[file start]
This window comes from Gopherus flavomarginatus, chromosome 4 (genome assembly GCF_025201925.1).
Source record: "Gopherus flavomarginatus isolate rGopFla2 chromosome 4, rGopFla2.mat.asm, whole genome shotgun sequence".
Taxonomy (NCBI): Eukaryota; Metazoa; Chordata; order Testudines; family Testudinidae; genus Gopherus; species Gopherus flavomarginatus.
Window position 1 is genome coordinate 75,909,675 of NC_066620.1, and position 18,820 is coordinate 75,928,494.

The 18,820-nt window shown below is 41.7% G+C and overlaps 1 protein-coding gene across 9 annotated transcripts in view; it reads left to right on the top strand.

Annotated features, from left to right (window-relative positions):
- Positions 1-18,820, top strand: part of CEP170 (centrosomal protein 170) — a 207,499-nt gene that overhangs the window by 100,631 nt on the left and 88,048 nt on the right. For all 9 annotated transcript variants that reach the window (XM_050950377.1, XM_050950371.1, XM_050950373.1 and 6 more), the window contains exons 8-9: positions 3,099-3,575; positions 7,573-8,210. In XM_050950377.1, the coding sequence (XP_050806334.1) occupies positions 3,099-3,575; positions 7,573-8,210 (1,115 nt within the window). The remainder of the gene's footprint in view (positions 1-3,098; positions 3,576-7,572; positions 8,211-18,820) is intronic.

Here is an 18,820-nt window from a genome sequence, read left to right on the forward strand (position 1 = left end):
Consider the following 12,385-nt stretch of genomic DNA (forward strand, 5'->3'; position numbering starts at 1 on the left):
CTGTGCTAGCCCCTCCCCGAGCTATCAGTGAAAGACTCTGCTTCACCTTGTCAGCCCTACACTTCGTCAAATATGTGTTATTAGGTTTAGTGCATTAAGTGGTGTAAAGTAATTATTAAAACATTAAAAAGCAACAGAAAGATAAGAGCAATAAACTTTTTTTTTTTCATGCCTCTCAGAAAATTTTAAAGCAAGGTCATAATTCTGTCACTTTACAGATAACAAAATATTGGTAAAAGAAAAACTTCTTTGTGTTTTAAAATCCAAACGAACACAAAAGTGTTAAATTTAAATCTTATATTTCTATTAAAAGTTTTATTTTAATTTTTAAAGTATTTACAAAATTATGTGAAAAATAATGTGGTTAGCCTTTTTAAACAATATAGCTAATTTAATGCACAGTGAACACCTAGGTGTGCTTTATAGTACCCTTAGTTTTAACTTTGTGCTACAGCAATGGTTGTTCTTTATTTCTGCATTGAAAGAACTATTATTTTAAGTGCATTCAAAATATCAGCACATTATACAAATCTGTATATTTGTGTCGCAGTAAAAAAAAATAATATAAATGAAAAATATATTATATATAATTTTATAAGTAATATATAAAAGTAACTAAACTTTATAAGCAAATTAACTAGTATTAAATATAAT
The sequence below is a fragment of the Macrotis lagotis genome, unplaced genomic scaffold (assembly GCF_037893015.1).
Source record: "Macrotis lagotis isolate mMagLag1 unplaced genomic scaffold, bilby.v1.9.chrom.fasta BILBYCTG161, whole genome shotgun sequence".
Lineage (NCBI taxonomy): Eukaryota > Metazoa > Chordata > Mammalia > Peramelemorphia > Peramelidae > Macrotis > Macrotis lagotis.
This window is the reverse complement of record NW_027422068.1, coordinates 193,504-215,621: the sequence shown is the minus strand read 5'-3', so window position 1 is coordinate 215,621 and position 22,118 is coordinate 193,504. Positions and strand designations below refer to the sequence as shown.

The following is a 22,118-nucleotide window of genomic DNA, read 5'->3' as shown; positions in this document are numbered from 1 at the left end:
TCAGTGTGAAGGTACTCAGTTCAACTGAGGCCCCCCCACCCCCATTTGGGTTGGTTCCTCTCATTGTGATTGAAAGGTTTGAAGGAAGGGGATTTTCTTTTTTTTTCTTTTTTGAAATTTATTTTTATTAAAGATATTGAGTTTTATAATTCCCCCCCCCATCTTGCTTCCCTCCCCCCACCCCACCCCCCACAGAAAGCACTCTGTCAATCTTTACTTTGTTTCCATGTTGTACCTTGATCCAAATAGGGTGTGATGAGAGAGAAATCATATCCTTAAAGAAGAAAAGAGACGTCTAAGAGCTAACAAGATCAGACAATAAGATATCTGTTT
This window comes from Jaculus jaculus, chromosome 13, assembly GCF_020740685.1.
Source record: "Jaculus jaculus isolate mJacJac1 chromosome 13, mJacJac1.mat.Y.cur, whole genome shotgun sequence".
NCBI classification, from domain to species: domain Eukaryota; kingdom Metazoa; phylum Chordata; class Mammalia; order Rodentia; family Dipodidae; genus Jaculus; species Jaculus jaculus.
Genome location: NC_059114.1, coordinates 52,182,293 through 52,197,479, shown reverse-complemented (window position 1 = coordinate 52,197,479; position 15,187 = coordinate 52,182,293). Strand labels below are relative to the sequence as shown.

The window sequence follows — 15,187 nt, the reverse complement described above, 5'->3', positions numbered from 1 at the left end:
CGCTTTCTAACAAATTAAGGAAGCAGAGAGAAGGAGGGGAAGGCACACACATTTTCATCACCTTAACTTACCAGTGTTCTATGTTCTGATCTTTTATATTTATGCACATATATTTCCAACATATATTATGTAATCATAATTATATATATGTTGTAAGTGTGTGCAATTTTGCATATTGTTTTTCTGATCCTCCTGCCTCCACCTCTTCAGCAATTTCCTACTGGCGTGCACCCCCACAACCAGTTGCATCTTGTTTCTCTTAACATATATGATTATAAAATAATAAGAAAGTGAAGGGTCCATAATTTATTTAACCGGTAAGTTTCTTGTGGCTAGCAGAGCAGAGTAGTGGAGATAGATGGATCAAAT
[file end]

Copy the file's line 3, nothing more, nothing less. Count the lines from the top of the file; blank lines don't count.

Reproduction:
Taxonomy (NCBI): Eukaryota; Metazoa; Chordata; order Testudines; family Testudinidae; genus Gopherus; species Gopherus flavomarginatus.